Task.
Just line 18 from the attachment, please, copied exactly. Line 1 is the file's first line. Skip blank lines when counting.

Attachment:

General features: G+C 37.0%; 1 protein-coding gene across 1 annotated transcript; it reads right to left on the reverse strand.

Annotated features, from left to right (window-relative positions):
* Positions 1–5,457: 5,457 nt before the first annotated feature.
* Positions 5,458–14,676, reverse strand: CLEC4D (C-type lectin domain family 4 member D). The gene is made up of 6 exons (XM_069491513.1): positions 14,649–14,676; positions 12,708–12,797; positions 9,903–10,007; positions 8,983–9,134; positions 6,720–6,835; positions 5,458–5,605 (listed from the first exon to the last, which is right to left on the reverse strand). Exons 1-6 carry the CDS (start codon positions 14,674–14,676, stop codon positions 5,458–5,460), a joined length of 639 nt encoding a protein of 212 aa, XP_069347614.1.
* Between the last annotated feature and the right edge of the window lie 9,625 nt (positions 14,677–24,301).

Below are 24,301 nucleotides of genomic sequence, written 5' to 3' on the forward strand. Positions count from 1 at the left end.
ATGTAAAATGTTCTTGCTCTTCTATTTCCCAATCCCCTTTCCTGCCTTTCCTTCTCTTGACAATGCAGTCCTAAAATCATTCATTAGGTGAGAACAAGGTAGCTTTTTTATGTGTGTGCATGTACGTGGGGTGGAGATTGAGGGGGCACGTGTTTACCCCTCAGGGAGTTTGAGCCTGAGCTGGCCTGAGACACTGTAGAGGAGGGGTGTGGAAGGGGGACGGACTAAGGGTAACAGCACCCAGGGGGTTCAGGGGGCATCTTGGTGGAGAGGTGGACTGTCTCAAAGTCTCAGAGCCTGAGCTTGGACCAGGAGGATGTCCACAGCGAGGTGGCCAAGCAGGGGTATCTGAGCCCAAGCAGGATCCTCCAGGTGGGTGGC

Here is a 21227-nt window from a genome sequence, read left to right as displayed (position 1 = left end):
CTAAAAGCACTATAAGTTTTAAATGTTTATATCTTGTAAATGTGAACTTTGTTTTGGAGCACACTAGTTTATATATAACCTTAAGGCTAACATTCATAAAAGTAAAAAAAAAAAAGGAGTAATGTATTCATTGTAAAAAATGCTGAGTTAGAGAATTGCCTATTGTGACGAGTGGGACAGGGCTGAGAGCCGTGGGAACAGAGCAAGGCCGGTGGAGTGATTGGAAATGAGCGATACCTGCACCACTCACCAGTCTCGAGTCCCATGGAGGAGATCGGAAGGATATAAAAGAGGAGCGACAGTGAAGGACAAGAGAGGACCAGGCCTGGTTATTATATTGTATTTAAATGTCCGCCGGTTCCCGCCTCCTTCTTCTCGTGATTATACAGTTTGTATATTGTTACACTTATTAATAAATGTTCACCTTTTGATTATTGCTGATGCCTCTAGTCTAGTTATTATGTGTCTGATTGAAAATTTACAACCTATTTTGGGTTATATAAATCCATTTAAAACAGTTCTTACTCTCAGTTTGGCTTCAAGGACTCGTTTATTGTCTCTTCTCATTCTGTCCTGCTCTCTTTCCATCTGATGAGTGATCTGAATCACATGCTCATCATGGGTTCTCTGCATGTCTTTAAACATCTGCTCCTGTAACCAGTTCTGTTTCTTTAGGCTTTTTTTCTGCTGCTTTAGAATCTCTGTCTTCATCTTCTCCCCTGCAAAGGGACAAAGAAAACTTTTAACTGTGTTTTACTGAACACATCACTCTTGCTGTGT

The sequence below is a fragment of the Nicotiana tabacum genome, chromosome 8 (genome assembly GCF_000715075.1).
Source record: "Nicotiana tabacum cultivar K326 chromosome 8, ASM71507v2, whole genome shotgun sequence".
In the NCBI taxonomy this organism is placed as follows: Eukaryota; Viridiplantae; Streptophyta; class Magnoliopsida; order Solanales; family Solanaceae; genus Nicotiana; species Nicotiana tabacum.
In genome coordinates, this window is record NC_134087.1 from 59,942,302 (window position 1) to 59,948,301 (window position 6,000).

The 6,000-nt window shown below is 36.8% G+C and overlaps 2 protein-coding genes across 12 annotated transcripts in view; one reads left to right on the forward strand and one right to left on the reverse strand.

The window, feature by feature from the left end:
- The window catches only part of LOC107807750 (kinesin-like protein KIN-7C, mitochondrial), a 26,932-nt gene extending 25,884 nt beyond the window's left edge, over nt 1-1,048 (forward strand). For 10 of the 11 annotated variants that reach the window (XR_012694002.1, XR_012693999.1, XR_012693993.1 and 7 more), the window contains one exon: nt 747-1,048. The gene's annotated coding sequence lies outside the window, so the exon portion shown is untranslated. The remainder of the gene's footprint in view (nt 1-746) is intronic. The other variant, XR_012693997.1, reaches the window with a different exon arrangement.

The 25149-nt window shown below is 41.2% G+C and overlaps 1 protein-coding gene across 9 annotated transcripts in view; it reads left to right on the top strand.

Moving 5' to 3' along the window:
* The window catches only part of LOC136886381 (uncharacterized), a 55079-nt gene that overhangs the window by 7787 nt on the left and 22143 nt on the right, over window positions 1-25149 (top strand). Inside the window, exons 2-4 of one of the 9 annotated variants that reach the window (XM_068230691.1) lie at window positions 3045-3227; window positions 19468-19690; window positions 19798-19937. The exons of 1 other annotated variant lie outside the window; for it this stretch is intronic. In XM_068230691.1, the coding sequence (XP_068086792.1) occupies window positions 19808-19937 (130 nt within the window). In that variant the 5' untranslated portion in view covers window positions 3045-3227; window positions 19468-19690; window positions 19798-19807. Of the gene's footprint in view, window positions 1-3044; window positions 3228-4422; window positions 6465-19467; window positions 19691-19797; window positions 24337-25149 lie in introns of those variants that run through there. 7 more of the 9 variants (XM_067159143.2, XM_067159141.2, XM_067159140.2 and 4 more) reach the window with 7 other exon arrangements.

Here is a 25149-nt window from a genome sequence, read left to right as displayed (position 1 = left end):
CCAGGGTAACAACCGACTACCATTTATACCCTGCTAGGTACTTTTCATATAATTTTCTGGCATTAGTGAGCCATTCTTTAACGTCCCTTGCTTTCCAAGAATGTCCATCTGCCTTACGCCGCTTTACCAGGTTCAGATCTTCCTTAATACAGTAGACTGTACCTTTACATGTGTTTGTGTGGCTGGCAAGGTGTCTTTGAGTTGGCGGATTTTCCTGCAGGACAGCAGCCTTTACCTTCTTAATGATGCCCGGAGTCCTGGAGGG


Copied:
Moving 5' to 3' along the window: